Andrew Little: The working futures plan

Written By: - Date published: 3:02 pm, January 31st, 2016 - 280 comments
Categories: Andrew Little, labour, Politics - Tags:

Andrew Little backing the dream-3

Jacinda, thank you very much for that kind introduction. It’s a pleasure to be introduced by the next MP for Auckland Central.

Can I also acknowledge our Labour Caucus, including our deputy Annette King and finance spokesperson Grant Robertson.

I’d also like to acknowledge Phil Goff.

It’s funny, Phil seems to be at every gathering in Auckland with more than three people for some reason.
Phil, this is going to be a big year for Auckland, and I know you’ll do a fantastic job as Mayor.

Right, I want to tell you a quick story about the Future of Work and I promise it’s 100% true.
When I ran the EPMU, I got an incredible insurance claim form to sign off from one of our senior organisers.

He’d taken his union car into the carwash to have it cleaned.

He’d punched his code into the computer and had driven in.

The machine was running, the car was covered in soapy water and then he remembers he’s left the cell phone aerial up on the back of the car.

He hops out, leaving the driver’s door open, and runs around to the back to get the aerial.
The problem is, our man’s a bit short.

He can’t just reach up to grab the aerial, so he opens the back door and stands on it to boost himself up.

Now he’s trying to reach the aerial, and he’s slipping and sliding and the water’s raining down and the big brushes are whirring, and he’s fighting with the aerial as the brushes get to the back of the car.

Just as the brushes are about to go over the open door, the aerial suddenly comes loose, he slips backwards on the soap, bangs his head, and the brushes push over both open doors, snapping them back against their hinges and sending water all through the car.

So the poor guy has to run in to talk to the clerk. He’s got his aerial in his hand, he’s sopping wet — completely bedraggled — and he says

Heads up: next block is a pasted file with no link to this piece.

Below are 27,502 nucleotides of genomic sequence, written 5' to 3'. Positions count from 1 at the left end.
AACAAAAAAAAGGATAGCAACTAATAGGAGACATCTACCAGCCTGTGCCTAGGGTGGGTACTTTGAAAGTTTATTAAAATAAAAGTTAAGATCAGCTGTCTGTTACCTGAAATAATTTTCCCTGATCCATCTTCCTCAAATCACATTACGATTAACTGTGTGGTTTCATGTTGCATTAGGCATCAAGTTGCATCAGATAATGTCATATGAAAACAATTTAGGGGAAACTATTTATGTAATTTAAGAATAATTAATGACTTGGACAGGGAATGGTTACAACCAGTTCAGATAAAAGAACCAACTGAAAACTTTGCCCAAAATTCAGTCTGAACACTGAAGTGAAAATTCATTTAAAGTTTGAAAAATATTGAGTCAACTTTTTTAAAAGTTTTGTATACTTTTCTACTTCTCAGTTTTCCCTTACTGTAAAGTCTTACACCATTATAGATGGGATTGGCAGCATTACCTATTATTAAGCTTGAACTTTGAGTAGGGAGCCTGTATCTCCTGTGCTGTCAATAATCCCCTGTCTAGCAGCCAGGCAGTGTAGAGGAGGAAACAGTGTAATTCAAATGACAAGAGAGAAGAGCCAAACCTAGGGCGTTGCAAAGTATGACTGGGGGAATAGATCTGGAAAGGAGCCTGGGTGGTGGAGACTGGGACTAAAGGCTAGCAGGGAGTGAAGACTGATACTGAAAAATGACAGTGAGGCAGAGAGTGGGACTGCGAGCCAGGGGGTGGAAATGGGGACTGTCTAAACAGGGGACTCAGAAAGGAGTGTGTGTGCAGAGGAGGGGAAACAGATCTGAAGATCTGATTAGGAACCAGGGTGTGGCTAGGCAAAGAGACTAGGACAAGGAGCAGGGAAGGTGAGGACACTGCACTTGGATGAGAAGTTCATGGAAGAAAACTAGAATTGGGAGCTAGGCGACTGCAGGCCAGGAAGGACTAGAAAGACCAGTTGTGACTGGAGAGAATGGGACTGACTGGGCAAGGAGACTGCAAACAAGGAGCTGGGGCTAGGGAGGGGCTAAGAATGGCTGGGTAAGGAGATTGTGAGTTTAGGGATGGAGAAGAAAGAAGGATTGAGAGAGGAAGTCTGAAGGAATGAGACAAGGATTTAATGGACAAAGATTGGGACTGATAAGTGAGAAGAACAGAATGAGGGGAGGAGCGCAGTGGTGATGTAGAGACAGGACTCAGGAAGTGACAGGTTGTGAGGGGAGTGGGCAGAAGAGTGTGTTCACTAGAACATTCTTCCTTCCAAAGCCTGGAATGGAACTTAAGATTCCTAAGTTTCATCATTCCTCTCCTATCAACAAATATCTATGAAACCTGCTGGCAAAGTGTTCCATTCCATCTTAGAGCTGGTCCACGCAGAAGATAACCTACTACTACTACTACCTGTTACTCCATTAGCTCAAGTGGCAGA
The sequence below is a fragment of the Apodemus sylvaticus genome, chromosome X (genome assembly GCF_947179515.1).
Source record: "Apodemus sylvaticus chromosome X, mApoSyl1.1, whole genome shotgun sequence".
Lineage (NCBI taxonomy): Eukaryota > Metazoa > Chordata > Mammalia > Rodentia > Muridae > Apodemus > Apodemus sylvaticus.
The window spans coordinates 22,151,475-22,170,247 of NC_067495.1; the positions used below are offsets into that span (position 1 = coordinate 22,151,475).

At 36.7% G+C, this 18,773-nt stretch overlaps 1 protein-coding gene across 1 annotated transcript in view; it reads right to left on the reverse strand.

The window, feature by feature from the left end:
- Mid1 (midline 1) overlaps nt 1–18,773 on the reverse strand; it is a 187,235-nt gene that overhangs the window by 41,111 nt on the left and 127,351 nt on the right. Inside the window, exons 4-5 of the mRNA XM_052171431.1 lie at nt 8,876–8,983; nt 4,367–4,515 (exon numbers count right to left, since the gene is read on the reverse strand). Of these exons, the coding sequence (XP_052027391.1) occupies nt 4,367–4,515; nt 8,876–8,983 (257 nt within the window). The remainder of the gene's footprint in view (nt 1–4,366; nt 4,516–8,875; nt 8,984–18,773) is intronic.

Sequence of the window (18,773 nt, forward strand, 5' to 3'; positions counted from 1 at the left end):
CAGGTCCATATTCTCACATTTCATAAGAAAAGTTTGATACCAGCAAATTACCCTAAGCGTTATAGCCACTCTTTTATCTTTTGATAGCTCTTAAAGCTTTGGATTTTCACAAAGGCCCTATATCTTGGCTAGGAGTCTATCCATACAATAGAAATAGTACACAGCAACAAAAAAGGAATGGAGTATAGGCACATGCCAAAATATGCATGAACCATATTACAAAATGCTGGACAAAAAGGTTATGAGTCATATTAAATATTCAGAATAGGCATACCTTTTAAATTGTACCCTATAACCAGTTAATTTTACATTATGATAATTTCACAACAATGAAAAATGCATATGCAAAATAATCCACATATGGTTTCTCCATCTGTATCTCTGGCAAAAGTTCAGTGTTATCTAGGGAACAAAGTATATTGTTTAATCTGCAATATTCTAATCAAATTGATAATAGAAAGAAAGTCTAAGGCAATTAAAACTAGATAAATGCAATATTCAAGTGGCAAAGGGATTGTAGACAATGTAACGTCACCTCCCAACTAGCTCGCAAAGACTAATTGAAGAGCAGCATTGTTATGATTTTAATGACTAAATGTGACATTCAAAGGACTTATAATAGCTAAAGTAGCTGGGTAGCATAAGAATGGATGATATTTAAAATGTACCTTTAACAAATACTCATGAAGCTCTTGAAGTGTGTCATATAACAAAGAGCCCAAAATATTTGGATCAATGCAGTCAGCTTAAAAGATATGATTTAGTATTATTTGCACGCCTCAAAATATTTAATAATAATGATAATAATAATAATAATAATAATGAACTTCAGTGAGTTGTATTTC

“Mate, can you stop the bloody machine?”

These days, our man owns a fish and chip shop in Fielding, where there’s considerably less automation, but I like to think that was his first experience with the Future of Work.

The reason I wanted to open with that is our economy is a bit like that story — the machine’s started, there’s nothing we can do to stop it, it’s coming towards us and we’ve got to decide what to do about it.

So today, I want to talk about the ways in which our world is changing, and what we need to do to take advantage of that change, and to ensure that no one is left out or left behind.

But before I start can I just say a big thank you to everyone for coming along to our picnic today.
This is a great time of year.

It’s a time of renewal, where we are looking back on the year that’s been and we’re thinking about what we want to change for the future.

Children are starting school.

People are heading off to new jobs, some are even taking the plunge to leave their jobs and to start their own business.

All over the country, Kiwis are looking to the future and chasing their dreams.

It’s part of what makes us who we are — our optimism, our sense of the future.
For Kiwis, our dreams are pretty simple.

A good job, a home of our own, a future for our families and the people we love.
That sense of security in our lives and in our future.

That’s the Kiwi Dream.

And it’s a dream we need to fight for.

The truth is: it’s getting harder for most Kiwis to get ahead.

The economy is slowing. Unemployment’s getting worse.

Our major trading partners are facing economic downturns which will only make it tougher for our exporters.

Our housing market is out of control and homeownership rates are at record lows. Auckland is now the fourth most expensive place in the world to buy a house.

$1.7 billion has been cut from our health budget and Kiwis are missing out on the care they need.
And then we see that our environment is under threat. Climate change is accelerating and the rivers and waterways our kids swim in are becoming polluted and toxic.

So, we’ve got some big challenges.

Now, by themselves, these would be bad enough.

But taken together, one after another, year after year, it means that people are feeling a growing sense of insecurity. It seems like the Kiwi Dream is slipping away.

We’re going to do something about that.

Because the reality is: if we don’t do anything, that sense of insecurity will only get worse.

There is a tsunami of change headed our way and we’re already starting to see the effects.

It’s an age of disruption. Some are even calling it the Fourth Industrial Revolution.

Whatever you call it, it’s a big deal.

Technology is changing faster than at any time in world history.

This has huge implications for our lives and our work.

It’s going to mean huge insecurity about employment, as new machines make more jobs obsolete.

It’s happening already.

Auckland airport is replacing its cleaners with machines.

Law clerks being replaced by computer searches and algorithms.

Some people even invented an algorithm to write political speeches. So if you think we all sound like robots now, just you wait.

Just down the road, you’ll have seen the straddle carriers at the Port of Auckland, the big vehicles that move containers around.

This year, the Port is looking at replacing those with machines that drive themselves.